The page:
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Biometric Information Privacy Act (BIPA) and the Need for a Cyber Security Plan

Wednesday, October 23, 2019

By: Aaron Turner, Practice Group Leader-Management Liability / Risk Advisory Solutions

A casual review of the news will invariably treat readers to several fear-eliciting articles about cyber threats and how pervasive and dangerous they are.  In many cases, these threats and the resultant danger is not overblown.  

While cybercriminals are targeting companies, these companies are also required to follow privacy laws, which differ from state to state.  Costs from lost business due to a cyber-attack or intrusion and costs from inadvertently violating privacy laws need to be considered in a company’s IT/cyber security plan.  

The Biometric Information Privacy Act or BIPA can impose high legal costs on companies doing business in Illinois.  With the proper information, we can advise you about this law and provide the opportunity to determine whether additional action should be taken.  

We feel that it is essential for businesses, both large and small, to spend time and resources thinking about security as a whole while also thinking specifically about cybersecurity.  Making cybersecurity a component of a company’s overall security plan is vital in many ways including two of the followng points:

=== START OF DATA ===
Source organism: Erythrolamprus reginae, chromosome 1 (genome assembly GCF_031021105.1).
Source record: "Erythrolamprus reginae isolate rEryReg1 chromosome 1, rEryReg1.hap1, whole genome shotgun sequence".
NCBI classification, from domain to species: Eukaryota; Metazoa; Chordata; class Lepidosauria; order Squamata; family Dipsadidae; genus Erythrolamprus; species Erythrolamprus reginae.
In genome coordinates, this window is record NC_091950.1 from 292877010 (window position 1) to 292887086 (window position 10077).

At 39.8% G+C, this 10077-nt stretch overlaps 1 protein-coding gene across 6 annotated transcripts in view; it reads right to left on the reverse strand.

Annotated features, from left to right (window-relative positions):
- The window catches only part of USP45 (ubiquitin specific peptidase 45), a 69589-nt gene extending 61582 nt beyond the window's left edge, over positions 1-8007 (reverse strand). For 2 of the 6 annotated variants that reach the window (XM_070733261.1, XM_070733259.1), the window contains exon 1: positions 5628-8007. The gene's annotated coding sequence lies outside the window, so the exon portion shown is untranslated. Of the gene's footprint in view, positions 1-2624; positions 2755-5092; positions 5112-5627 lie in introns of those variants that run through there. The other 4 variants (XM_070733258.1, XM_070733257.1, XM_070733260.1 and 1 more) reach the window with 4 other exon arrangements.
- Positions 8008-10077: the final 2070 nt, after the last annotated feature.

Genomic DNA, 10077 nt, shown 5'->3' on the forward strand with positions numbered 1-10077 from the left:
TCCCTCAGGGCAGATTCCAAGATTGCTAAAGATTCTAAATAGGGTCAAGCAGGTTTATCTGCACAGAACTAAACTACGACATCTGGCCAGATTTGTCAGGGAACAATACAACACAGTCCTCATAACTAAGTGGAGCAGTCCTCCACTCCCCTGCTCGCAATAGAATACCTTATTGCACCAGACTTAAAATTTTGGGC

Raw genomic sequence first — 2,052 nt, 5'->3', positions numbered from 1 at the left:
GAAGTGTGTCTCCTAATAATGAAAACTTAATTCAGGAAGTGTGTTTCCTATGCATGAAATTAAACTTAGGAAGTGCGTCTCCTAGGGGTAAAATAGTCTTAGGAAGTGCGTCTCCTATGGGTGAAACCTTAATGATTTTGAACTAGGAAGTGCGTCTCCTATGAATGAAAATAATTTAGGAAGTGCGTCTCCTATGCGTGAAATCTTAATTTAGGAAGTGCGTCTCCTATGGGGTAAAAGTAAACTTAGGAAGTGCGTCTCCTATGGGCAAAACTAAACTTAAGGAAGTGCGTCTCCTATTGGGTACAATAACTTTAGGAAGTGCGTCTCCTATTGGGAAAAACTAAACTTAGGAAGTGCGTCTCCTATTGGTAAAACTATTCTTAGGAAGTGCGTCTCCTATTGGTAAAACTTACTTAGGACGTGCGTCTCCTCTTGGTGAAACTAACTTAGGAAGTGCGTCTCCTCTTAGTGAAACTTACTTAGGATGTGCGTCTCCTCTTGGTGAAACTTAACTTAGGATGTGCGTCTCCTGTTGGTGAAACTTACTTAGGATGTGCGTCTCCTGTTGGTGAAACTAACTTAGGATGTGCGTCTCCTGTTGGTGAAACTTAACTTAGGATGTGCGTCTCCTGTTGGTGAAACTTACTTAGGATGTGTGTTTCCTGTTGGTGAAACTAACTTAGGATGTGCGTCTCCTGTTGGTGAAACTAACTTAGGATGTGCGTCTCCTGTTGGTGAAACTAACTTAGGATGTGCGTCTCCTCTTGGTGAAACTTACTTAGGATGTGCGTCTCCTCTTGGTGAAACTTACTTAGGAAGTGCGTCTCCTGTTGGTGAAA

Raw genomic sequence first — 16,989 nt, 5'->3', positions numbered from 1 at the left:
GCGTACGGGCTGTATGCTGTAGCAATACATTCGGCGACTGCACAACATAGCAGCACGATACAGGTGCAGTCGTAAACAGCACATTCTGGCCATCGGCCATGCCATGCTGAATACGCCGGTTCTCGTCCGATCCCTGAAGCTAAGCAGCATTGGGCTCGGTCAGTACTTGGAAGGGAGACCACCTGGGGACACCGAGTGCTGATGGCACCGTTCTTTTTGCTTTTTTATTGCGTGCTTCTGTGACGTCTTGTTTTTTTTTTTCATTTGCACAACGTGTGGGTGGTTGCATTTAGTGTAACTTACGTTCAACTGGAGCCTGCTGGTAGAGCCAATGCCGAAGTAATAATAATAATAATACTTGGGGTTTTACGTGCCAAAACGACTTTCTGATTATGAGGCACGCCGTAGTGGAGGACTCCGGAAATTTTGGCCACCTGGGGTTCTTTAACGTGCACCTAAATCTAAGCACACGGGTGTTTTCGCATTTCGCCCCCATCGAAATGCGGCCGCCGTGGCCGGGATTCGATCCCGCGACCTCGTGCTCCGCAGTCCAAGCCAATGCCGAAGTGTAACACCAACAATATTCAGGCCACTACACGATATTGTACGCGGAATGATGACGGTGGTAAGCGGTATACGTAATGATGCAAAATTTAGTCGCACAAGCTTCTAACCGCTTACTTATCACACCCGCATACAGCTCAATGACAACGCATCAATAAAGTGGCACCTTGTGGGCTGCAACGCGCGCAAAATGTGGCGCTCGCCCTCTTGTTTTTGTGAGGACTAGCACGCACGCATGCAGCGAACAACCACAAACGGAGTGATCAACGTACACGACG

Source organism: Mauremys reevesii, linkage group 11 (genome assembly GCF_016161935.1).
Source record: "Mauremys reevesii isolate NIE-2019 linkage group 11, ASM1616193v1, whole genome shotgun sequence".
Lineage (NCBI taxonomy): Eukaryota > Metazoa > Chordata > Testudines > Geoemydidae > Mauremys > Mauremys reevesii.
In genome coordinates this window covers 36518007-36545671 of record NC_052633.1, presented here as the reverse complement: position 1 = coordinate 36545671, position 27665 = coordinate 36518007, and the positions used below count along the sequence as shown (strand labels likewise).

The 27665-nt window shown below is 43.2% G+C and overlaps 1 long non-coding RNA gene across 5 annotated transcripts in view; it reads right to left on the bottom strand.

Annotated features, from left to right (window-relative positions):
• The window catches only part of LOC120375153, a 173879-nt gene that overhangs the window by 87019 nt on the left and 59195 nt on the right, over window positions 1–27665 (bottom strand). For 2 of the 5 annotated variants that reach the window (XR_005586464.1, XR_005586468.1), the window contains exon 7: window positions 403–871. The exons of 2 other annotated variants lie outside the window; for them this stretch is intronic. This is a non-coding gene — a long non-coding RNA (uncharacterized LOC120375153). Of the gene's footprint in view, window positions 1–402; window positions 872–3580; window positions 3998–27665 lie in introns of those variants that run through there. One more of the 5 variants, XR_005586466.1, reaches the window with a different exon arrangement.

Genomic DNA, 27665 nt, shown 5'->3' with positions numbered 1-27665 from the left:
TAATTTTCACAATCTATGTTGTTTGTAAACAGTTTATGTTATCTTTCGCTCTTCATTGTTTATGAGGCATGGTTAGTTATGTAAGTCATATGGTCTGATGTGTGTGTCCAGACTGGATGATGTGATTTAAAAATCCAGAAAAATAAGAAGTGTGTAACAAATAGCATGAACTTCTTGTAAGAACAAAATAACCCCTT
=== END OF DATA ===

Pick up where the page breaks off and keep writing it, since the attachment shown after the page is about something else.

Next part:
1. It requires those responsible for Information technology and cybersecurity to communicate with other departments; and 
  2. It prevents a company from cordoning off its IT/cybersecurity professionals to a separate unit, which can disconnect from the company’s directives, goals, and mission.

In the below story we shed light on specific litigation that has been in the news and also reinforces the recommendation to make IT/cybersecurity and security, in general, a regular and ongoing focus for all businesses, large and small. 

First: What is the Biometric Information Privacy Act or BIPA?

The Illinois Biometric Privacy Act (BIPA) is a state law that imposes requirements on businesses that collect or obtain biometric information such as fingerprints, retina, and facial geometry scans.  

A recently reported scenario was described on October 11, 2019 in The New York Times. A mother uploaded photos to Flickr after joining the photo-sharing site in 2005.  14 years later, those images reside in a massive facial recognition database called MegaFace.  MegaFace contains “the likenesses of nearly 700,000 individuals. It has been downloaded by dozens of companies to train a new generation of face-identification algorithms, used to track protesters, surveil terrorists, spot problem gamblers, and spy on the public at large.”  From a legality standpoint, most Americans in this database don’t need to be asked for their permission.